Universities also have concerns about the kind of students they are dealing with due to inadequate secondary schooling. They are worried about decreasing funding, about ebbing autonomy and about generic academic standards that do not acknowledge different universities' varying social and cultural contexts. They are worried about the lack of regulation and control over new, more profit-oriented higher education providers. These private institutions say they are filling a need that others are not addressing and boosting access to higher education. They too seek reforms. But perhaps the most important voice is that of those people who do not seem to have one – the 1.3 billion people living in extreme poverty across the world, who do not even fully understand what universities are and do not aspire to attend one. They want university research to address their needs and problems.
The need for reform
So many different voices, but all agreeing on the need for reform. Yet talk of reform seems to incite arguments and protests. Why is it so difficult to agree on the reforms we need? Perhaps it is because we all focus on our own needs and on the need for others to change. Perhaps we do not listen carefully enough to other people's voices. So perhaps we should start by recognising that no one person knows the whole truth, that all of us know some element of the truth. That we need to recognise one another's interests, to recognise progress made by governments and the potential of the young, and not only focus on the negative. We need to recognise and appreciate the tireless work done by universities around the world. Most of us are trying to meet the responsibilities society has put on our shoulders. Most of us are trying to do a little better every day, even within the financial constraints we face and an atmosphere of increasing competition.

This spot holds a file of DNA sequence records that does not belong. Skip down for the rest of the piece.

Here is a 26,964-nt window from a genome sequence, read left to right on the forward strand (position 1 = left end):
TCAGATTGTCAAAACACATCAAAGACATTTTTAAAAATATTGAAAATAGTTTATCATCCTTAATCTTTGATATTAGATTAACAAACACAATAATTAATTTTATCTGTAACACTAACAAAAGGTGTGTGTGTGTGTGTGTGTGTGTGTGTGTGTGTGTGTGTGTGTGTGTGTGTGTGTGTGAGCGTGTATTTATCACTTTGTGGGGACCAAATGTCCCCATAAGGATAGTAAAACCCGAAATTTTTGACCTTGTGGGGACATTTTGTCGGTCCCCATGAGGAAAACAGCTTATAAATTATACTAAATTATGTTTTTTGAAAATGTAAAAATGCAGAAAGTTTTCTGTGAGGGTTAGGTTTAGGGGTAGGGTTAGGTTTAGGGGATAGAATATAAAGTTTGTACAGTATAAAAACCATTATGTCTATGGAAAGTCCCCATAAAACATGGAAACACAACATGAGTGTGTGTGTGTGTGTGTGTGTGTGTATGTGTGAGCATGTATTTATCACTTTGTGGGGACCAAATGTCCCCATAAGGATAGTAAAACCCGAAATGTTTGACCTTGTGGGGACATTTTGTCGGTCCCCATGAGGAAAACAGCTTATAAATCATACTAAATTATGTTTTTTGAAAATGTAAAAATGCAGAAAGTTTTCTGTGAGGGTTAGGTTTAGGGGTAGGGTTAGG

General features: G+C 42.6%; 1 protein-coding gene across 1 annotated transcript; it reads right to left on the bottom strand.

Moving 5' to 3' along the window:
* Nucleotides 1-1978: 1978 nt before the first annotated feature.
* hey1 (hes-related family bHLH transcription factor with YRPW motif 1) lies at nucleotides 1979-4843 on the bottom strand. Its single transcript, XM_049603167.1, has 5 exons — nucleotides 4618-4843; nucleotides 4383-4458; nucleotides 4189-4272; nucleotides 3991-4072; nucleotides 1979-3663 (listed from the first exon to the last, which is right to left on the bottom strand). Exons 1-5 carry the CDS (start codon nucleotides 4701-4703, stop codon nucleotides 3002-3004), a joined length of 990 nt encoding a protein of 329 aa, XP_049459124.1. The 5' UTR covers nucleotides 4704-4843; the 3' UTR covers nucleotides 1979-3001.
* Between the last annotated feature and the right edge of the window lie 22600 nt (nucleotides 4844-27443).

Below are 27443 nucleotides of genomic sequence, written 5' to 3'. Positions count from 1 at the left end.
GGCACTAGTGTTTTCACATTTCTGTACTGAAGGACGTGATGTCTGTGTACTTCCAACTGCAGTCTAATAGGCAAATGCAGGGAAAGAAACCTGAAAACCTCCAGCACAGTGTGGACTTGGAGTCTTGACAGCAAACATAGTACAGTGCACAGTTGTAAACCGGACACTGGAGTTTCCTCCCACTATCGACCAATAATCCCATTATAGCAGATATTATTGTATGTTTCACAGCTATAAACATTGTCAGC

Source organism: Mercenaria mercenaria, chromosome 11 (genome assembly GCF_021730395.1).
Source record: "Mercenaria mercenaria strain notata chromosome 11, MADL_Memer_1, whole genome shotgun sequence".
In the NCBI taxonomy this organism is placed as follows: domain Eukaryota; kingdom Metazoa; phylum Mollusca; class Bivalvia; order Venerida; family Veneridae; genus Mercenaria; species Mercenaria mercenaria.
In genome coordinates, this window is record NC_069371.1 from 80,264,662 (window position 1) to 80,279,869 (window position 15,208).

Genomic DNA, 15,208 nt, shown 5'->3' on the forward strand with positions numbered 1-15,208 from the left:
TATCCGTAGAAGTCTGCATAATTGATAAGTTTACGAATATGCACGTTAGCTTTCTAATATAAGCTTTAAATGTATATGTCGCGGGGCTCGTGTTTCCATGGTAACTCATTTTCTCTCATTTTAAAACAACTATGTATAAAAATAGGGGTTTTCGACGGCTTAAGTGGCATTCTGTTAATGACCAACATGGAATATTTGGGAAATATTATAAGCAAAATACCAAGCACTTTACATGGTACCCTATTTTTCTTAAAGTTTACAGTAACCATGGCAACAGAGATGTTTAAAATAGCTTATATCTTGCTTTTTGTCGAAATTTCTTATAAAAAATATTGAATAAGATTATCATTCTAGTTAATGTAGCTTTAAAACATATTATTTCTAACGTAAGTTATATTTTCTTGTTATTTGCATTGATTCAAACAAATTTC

We need to recognise that families want their children to succeed, but also to be good citizens. However, mutual recognition and appreciation will not be enough. We need to share what has worked and what has not worked, in our efforts to build better higher education systems and better universities. Organisations like the International Association of University Presidents (IAUP) give us the opportunity to share our knowledge, experiences, successes, failures and concerns.
No silver bullets
Perhaps we need to agree that there are no silver bullets in higher education. All solutions need to fit our particular regional and national diversity. Perhaps there is not a better higher education system or a better kind of university. Perhaps we should talk not only about world-class universities and rankings. Perhaps we should start to talk about regional, national and local rankings. Perhaps we need to build more bridges between higher education, peace, human development and economic development.
I am confident that the next generation will tell a story about our generation's mission for the university – one where knowledge was all about human development, equality and quality of life.
* Dr Carlos Felipe Escobar Roa is rector of the Universidad del Bosque in Colombia. This is an edited extract from his speech, “Voices of Reform in Higher Education”, made at the recent International Association of University Presidents semi-annual meeting in Bogotá, Colombia.